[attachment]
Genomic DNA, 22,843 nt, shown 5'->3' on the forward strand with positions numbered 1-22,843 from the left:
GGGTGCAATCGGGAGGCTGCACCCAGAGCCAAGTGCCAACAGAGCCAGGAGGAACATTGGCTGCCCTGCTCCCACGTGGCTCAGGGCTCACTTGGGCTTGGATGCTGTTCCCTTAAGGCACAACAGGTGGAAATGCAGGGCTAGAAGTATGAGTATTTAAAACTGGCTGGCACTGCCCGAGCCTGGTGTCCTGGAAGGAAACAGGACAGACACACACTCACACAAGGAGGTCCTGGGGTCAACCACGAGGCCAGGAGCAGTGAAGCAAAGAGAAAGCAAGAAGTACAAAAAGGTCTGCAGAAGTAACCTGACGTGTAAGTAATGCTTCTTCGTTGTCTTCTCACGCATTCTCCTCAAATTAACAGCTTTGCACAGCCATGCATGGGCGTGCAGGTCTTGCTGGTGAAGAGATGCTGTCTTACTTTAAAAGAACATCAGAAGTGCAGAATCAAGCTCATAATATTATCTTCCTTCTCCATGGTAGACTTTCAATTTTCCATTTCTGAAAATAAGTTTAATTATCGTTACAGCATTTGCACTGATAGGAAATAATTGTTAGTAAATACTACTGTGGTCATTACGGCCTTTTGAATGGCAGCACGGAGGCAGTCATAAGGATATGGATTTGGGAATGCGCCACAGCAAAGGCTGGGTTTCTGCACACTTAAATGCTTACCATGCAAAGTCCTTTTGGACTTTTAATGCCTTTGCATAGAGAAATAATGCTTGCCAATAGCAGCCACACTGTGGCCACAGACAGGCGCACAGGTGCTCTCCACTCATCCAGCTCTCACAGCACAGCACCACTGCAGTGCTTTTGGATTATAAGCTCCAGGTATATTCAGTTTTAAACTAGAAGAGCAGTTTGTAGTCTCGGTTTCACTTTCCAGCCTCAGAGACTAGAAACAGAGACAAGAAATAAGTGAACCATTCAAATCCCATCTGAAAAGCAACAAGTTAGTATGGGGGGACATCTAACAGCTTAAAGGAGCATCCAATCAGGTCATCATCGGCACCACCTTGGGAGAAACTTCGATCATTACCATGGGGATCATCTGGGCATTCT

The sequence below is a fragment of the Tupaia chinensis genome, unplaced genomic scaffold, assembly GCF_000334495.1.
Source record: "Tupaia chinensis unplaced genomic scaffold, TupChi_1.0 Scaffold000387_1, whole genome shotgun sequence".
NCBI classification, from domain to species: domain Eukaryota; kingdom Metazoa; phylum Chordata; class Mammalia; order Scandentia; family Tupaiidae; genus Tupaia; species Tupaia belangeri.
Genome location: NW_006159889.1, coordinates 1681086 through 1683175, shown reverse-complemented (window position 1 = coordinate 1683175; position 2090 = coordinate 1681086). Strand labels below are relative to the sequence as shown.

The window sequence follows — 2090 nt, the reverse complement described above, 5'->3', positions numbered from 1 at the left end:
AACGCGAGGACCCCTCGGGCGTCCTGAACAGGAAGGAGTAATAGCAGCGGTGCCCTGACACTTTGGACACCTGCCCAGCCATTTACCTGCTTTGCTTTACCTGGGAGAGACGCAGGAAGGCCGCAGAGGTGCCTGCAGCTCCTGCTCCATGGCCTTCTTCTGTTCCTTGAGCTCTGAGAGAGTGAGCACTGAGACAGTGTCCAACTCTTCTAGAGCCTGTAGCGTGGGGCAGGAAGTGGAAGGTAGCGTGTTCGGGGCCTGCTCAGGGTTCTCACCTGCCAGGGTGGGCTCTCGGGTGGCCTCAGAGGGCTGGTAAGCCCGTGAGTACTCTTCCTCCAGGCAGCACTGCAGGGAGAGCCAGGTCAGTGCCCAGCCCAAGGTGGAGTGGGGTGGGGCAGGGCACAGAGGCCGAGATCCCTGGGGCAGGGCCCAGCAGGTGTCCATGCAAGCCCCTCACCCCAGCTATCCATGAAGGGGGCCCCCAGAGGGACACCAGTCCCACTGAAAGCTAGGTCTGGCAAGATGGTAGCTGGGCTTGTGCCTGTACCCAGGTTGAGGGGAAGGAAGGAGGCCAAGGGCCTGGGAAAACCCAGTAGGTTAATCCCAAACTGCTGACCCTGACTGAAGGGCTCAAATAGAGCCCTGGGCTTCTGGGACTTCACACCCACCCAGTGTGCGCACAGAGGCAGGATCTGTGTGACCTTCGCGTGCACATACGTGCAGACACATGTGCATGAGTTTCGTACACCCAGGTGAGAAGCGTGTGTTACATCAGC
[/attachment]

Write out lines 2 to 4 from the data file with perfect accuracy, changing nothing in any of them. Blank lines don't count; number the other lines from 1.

GGGTGCAATCGGGAGGCTGCACCCAGAGCCAAGTGCCAACAGAGCCAGGAGGAACATTGGCTGCCCTGCTCCCACGTGGCTCAGGGCTCACTTGGGCTTGGATGCTGTTCCCTTAAGGCACAACAGGTGGAAATGCAGGGCTAGAAGTATGAGTATTTAAAACTGGCTGGCACTGCCCGAGCCTGGTGTCCTGGAAGGAAACAGGACAGACACACACTCACACAAGGAGGTCCTGGGGTCAACCACGAGGCCAGGAGCAGTGAAGCAAAGAGAAAGCAAGAAGTACAAAAAGGTCTGCAGAAGTAACCTGACGTGTAAGTAATGCTTCTTCGTTGTCTTCTCACGCATTCTCCTCAAATTAACAGCTTTGCACAGCCATGCATGGGCGTGCAGGTCTTGCTGGTGAAGAGATGCTGTCTTACTTTAAAAGAACATCAGAAGTGCAGAATCAAGCTCATAATATTATCTTCCTTCTCCATGGTAGACTTTCAATTTTCCATTTCTGAAAATAAGTTTAATTATCGTTACAGCATTTGCACTGATAGGAAATAATTGTTAGTAAATACTACTGTGGTCATTACGGCCTTTTGAATGGCAGCACGGAGGCAGTCATAAGGATATGGATTTGGGAATGCGCCACAGCAAAGGCTGGGTTTCTGCACACTTAAATGCTTACCATGCAAAGTCCTTTTGGACTTTTAATGCCTTTGCATAGAGAAATAATGCTTGCCAATAGCAGCCACACTGTGGCCACAGACAGGCGCACAGGTGCTCTCCACTCATCCAGCTCTCACAGCACAGCACCACTGCAGTGCTTTTGGATTATAAGCTCCAGGTATATTCAGTTTTAAACTAGAAGAGCAGTTTGTAGTCTCGGTTTCACTTTCCAGCCTCAGAGACTAGAAACAGAGACAAGAAATAAGTGAACCATTCAAATCCCATCTGAAAAGCAACAAGTTAGTATGGGGGGACATCTAACAGCTTAAAGGAGCATCCAATCAGGTCATCATCGGCACCACCTTGGGAGAAACTTCGATCATTACCATGGGGATCATCTGGGCATTCT

The sequence below is a fragment of the Tupaia chinensis genome, unplaced genomic scaffold, assembly GCF_000334495.1.
Source record: "Tupaia chinensis unplaced genomic scaffold, TupChi_1.0 Scaffold000387_1, whole genome shotgun sequence".